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irb(main):> "ángela".upcase :ascii
=> "áNGELA"

Time and DateTime to_time method preserves time zone

This is considered a bug fix, since early Ruby versions did not preserve the time zone of the receiver object when invoking the to_time method. The following demonstrates the issue in Ruby 2.3:

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irb(main):> require 'date'
true
irb(main):> time = DateTime.strptime('2016-06-21 PST', '%Y-%m-%d %Z')
#<DateTime: 2016-06-21T00:00:00-08:00 ((2457561j,28800s,0n),-28800s,2299161j)>
irb(main):> time.zone
"-08:00"
irb(main):> time.to_time
2016-06-21 05:00:00 -0300

In the above example, we created a DateTime object that is expressed in the Pacific Standard Time time zone (PST). Unexpectedly, when we convert it to a Time object, its time zone is not preserved. The new object uses the Uruguayan time zone (-03:00), which is my system’s local time zone. Please note that the first value is 0:00 AM PST and the other is 5:00 AM UYT. Both values are equivalent, just expressed in different time zones.

The same code in Ruby 2.4.0-preview1 will result in a new Time object that preserves the original time zone:

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irb(main):> require 'date'
=> true
irb(main):> time = DateTime.strptime('2016-06-21 PST', '%Y-%m-%d %Z')
=> #<DateTime: 2016-06-21T00:00:00-08:00 ((2457561j,28800s,0n),-28800s,2299161j)>
irb(main):> time.zone
=> "-08:00"
irb(main):> time.to_time
=> 2016-06-21 00:00:00 -0800

As with the other changes previously mentioned, some existing code may break, so always test thoroughly when upgrading your version of Ruby. As a consequence of this latter change in Ruby, the Rails framework had to be adapted as some related methods are part of their API, including String#to_date. Rails 5 will support Ruby 2.2 and later, so the ActiveSupport.to_time_preserves_timezone config option was added to control how all to_date methods behave, ensuring backward compatibility with previous Ruby versions if said option is set to false. New Rails 5 apps will contain an initializer file including ActiveSupport.to_time_preserves_timezone = true, encouraging the use of the new time zone handling introduced by Ruby 2.4.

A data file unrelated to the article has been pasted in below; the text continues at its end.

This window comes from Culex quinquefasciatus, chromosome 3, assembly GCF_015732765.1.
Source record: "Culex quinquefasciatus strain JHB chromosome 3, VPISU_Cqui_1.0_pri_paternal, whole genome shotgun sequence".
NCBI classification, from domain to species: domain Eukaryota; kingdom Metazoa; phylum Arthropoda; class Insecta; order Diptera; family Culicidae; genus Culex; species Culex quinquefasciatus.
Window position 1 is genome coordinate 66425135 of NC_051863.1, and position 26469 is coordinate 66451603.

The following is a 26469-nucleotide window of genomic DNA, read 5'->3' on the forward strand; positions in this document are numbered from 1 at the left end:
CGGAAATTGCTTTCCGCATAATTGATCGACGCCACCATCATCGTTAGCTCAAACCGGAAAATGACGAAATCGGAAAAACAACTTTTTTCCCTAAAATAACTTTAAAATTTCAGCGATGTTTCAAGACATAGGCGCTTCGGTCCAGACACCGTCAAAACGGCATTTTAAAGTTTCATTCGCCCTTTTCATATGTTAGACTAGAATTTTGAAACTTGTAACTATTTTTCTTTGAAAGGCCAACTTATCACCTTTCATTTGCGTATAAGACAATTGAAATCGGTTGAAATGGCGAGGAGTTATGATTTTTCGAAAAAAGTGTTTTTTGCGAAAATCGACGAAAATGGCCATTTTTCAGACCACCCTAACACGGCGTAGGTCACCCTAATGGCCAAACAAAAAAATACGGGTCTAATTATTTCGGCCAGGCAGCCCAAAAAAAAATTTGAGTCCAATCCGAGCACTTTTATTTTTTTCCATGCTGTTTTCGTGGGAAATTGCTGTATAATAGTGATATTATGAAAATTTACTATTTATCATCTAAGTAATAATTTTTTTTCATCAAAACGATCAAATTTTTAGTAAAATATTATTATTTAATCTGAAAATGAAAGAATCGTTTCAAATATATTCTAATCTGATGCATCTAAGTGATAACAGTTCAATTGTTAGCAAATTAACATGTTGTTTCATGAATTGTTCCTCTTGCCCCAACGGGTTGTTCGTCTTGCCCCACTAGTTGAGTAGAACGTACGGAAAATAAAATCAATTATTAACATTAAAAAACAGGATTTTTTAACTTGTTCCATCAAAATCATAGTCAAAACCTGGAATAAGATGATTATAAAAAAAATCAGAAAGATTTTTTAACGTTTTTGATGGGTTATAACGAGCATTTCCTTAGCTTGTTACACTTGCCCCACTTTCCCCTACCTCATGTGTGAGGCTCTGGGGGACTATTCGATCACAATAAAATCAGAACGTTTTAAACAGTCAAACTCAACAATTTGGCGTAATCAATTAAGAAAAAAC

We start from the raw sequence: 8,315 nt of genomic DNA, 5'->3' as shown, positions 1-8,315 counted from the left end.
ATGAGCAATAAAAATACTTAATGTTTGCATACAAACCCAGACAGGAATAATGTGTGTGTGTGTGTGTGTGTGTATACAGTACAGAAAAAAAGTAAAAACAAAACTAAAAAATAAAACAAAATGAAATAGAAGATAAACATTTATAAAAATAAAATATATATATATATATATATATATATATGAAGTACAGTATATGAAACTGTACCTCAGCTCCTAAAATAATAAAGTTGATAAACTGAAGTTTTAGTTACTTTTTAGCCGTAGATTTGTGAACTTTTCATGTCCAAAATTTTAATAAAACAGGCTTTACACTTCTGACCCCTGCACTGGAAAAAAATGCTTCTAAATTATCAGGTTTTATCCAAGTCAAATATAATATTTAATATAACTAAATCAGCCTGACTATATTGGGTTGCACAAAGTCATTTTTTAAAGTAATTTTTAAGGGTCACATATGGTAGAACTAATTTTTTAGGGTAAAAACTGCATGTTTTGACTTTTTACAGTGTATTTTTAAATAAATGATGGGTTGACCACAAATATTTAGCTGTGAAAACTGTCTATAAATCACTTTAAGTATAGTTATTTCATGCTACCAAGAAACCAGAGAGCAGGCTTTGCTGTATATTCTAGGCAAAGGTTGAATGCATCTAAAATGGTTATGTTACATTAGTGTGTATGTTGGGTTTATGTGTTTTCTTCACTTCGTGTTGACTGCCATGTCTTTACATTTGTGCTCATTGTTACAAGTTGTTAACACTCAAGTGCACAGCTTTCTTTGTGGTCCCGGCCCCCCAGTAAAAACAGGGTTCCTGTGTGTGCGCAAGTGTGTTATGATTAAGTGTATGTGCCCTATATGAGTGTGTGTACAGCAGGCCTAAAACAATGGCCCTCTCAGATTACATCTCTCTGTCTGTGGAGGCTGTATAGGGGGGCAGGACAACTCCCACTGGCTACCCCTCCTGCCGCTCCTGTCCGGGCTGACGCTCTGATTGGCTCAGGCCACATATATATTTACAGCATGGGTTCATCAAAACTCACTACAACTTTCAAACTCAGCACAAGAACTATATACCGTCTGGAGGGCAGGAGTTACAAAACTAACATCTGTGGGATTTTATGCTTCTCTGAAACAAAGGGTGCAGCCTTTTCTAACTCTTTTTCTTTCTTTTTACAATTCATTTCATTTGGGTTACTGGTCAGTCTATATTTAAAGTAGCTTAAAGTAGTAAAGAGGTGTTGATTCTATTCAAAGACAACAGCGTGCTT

Final thoughts

Only some of the changes in behavior introduced in the recently released Ruby 2.4.0-preview1 were discussed in this post. It is worth mentioning that many other features and fixes were implemented in this new version of the language. A more extensive list of additions and changes can be found in the Ruby NEWS file for this version.

We’ve looked at some important changes that are part of this first Ruby 2.4 preview. Without a doubt, these modifications represent improvements to the language, but at the same time these changes in behavior may not be fully compatible with existing code that runs in Ruby 2.3 or earlier. On the other hand, there is little chance we will experience one of the compatibility issues with custom applications code. Some extra work might be needed with gems or third party libraries to avoid problems with Ruby 2.4. We mentioned a few areas of work in Rails to prepare for the new version of Ruby; the Rails team wants to make sure the next major version of the framework, Rails 5, is fully compatible with the latest version of the language.

It’s your turn now! I hope you have the opportunity to try this preview version of Ruby 2.4 and take advantage of the changes it includes. After all, this is open source and the Ruby team is awaiting feedback from developers using the language 😎.

References

Integer class unification
Ruby issue: https://bugs.ruby-lang.org/issues/12005
Rails fix: https://github.com/rails/rails/pull/25056

Unicode changes
Ruby issue: https://bugs.ruby-lang.org/issues/10085

Timezone handling
Ruby issues: https://bugs.ruby-lang.org/issues/12189 and https://bugs.ruby-lang.org/issues/12271
Rails fix: https://github.com/rails/rails/issues/24617

Other resources
https://www.ruby-lang.org/en/news/2016/06/20/ruby-2-4-0-preview1-released/
https://github.com/ruby/ruby/blob/v2_4_0_preview1/NEWS
https://docs.google.com/document/u/1/d/1Nh94gv2oTp4_Kg6OgRJY7pRzm53zwBQ0v07_n1sW1Y4/pub
https://docs.google.com/document/u/1/d/1nQZDYtqlK8m2ed0q7nvaFWTOc_yNfvIgYa0Jydocr-o/pub